Visitors should anticipate seeing a very different scene today from what Hugo portrays in this passage because the building has undergone extensive renovation. Because it was designed with performance and spectacle in mind, the Amphitheatre is less of a well-preserved Roman ruin and more of a testament to architecture that successfully balances form and function.
Visitors can view the walls from the first and second floors, which are connected by a stairway. On the bottom floor, there is a historical gallery you may explore, or you can take a breather in the cavea, a specifically created public space where you can see current events. The Amphitheatre’s central tribune, which was originally reserved for notable historical figures and high-ranking individuals, is its most unique feature. Arènes de Fréjus is one of the best ancient amphitheatres in France.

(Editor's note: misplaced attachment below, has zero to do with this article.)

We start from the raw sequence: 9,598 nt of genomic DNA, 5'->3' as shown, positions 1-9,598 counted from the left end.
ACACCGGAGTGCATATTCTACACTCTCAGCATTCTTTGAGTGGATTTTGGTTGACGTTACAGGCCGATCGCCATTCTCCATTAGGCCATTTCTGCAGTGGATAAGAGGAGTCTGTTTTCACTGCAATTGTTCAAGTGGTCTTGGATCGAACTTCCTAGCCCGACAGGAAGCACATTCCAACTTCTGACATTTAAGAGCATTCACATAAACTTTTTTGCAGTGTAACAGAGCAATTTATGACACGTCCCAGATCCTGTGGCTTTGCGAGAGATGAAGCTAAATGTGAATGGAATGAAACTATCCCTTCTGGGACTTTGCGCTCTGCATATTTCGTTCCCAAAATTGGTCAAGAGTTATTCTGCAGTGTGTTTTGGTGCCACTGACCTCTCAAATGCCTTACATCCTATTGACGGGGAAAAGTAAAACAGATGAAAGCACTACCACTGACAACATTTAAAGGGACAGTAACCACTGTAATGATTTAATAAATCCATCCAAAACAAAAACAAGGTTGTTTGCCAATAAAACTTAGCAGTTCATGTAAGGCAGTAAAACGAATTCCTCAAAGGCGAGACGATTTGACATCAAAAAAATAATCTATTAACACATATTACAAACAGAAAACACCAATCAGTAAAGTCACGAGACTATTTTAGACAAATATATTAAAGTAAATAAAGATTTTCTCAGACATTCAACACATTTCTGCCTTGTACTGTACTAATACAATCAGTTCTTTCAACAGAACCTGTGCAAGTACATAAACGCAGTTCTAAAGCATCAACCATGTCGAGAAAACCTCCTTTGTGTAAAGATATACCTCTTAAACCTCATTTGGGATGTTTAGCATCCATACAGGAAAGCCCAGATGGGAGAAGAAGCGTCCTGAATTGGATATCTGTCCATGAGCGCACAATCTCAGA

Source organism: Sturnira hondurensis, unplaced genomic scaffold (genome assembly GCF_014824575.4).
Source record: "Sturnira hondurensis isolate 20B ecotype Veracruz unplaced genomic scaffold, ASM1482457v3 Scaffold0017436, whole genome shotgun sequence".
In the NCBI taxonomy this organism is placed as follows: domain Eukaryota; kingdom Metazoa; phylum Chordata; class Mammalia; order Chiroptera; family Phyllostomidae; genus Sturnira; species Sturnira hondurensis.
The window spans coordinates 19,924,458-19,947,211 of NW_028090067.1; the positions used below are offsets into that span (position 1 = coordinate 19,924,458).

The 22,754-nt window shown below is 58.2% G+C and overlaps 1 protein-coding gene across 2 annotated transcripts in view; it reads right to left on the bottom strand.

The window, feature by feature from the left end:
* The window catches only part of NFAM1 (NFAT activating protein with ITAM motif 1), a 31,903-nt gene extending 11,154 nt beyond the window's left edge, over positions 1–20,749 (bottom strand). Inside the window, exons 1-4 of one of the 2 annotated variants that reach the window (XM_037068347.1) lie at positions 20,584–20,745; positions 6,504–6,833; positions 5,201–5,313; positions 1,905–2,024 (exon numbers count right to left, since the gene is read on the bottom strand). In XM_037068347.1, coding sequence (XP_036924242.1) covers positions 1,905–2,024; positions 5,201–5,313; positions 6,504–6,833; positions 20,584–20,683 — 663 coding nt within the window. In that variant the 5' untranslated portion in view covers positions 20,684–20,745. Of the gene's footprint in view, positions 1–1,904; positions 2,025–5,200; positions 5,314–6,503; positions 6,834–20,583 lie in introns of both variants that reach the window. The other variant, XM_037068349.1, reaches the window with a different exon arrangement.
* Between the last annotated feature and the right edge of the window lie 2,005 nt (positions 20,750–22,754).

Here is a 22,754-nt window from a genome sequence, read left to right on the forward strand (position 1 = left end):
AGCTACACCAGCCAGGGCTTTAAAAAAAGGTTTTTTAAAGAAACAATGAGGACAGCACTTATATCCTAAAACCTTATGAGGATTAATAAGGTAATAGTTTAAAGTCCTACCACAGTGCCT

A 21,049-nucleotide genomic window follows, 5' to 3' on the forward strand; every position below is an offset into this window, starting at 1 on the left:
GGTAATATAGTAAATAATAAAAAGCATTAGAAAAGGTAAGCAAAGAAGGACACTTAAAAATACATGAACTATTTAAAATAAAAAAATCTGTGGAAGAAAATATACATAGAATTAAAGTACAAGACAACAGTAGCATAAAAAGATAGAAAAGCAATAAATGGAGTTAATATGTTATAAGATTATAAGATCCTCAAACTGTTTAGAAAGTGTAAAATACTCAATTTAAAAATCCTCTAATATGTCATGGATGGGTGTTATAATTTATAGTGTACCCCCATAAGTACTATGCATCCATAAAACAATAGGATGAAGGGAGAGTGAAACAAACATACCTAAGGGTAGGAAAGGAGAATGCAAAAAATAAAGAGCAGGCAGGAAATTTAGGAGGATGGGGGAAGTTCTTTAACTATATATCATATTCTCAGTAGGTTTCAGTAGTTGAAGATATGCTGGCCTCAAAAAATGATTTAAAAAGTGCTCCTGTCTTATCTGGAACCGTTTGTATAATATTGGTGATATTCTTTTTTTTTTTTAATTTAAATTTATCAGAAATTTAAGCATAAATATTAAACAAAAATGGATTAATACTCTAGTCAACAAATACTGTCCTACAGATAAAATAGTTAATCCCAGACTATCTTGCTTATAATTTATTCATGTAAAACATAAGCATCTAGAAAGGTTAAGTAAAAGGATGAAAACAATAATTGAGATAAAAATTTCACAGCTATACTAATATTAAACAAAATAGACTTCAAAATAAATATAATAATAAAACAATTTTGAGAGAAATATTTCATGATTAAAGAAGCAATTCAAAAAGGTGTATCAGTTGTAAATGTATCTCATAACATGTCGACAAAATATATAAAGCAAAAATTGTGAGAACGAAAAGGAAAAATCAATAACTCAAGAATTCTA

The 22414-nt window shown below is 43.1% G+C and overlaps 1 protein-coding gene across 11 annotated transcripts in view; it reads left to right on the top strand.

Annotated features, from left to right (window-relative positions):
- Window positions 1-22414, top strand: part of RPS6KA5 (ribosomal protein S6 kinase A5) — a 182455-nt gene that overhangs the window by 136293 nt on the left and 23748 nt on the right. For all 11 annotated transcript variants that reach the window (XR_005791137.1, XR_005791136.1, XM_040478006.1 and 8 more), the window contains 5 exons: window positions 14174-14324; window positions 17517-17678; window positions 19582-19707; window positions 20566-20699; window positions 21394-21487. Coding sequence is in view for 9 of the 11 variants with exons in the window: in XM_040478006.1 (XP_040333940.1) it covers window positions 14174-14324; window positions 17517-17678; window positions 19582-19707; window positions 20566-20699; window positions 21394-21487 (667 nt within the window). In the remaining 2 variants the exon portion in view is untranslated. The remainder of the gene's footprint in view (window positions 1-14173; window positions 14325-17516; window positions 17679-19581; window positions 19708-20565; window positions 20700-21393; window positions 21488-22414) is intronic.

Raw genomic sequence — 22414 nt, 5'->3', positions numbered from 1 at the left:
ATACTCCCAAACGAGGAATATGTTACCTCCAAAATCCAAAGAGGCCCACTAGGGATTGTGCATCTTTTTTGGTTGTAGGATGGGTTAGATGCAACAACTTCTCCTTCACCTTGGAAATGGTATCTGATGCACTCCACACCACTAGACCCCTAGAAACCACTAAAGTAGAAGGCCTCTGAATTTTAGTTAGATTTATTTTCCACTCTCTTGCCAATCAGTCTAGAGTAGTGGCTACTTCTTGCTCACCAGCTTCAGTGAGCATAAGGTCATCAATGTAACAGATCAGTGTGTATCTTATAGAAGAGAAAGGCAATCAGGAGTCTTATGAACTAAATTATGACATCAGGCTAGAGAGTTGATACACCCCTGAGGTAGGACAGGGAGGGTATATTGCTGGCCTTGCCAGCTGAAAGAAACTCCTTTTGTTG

Amphitheatre of the Three Gauls
The Sanctuary of the Three Gauls, which the 60 Gallic tribes assembled at Lugdunum to commemorate, included the Amphitheatre of the Three Gauls (also known as the Amphithéâtre des Trois Gaules in French). It was designated as a monument historique in 1961.
Formerly known as Lugdunum in Roman times, Lyon. The Amphitheatre of the Three Gauls is believed to have been built in 19 AD and was funded by a long-established Gallic family with Roman citizenship, despite the fact that the city was founded circa 44 BC. The term “Three Gauls” refers to the principal provinces of Gaul at the period, Belgica, Aquitania, and Lugdunensis, the capital of which was Lugdunum.
The theater, which could hold 1,800 people, was a gathering place for representatives of the 60 Gallic tribes and hosted events related to the imperial worship. In the course of the persecution of Christians at the time, it is believed that some Christians were killed in the second century AD at the Amphitheatre of the Three Gauls.